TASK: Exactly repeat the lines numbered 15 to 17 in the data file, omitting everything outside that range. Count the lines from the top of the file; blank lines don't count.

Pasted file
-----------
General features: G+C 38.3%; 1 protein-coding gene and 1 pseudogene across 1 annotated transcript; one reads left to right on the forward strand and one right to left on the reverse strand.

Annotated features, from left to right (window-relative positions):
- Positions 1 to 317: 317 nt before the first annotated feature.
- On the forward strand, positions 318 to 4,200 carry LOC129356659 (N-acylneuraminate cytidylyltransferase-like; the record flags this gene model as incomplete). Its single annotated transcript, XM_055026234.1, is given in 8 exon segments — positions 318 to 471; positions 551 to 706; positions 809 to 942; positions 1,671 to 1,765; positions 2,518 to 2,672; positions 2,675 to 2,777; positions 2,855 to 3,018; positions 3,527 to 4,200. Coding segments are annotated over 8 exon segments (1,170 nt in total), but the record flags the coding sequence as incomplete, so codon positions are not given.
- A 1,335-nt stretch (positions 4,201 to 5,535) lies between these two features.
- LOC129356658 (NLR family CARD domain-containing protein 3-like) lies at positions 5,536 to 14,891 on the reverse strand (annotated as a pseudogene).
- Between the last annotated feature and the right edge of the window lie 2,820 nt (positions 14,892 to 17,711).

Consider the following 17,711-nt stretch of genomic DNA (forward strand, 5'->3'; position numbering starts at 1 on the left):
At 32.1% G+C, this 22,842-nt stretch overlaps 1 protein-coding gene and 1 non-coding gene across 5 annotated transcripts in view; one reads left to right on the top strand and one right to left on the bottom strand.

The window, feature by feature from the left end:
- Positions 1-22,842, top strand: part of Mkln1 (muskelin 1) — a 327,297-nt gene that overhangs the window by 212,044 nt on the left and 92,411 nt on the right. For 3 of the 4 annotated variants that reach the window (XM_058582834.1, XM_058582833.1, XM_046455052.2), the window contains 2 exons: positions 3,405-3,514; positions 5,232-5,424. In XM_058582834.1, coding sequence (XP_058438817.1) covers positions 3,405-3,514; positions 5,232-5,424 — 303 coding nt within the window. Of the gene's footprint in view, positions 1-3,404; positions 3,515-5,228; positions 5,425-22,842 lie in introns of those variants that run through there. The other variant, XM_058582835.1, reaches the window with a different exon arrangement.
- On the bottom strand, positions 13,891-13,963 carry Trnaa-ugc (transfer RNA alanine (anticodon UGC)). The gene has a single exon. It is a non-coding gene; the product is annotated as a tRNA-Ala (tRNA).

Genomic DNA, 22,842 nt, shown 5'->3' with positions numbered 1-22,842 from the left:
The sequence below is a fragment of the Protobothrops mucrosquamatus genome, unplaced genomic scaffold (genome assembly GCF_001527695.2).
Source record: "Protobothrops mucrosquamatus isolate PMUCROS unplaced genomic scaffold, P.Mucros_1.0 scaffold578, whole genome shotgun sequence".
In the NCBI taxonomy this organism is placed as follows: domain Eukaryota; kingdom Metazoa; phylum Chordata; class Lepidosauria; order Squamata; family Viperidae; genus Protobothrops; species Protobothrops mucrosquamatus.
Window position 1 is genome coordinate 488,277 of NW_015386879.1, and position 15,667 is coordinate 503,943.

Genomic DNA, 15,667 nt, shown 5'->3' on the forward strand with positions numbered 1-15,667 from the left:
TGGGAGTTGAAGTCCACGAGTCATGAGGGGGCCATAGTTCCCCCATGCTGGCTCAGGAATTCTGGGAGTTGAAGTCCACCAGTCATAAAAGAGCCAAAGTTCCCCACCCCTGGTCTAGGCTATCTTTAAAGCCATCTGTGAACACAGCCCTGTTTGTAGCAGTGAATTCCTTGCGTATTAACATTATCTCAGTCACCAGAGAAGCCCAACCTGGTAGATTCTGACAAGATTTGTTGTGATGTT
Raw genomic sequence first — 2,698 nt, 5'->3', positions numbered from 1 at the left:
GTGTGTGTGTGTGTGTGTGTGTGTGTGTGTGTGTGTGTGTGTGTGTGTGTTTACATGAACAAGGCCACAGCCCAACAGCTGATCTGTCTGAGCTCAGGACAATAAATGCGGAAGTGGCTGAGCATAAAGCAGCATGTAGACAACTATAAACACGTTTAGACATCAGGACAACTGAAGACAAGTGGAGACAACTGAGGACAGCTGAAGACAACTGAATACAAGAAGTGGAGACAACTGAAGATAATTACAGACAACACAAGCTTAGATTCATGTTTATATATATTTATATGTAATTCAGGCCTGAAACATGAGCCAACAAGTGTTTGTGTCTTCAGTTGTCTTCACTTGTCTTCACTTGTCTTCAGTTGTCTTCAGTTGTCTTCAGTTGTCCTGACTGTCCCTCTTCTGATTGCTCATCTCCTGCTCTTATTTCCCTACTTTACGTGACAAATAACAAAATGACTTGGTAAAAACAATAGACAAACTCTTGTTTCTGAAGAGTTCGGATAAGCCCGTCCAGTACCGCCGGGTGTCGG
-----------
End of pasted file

Source record: "Protobothrops mucrosquamatus isolate PMUCROS unplaced genomic scaffold, P.Mucros_1.0 scaffold578, whole genome shotgun sequence".
In the NCBI taxonomy this organism is placed as follows: domain Eukaryota; kingdom Metazoa; phylum Chordata; class Lepidosauria; order Squamata; family Viperidae; genus Protobothrops; species Protobothrops mucrosquamatus.
Window position 1 is genome coordinate 488,277 of NW_015386879.1, and position 15,667 is coordinate 503,943.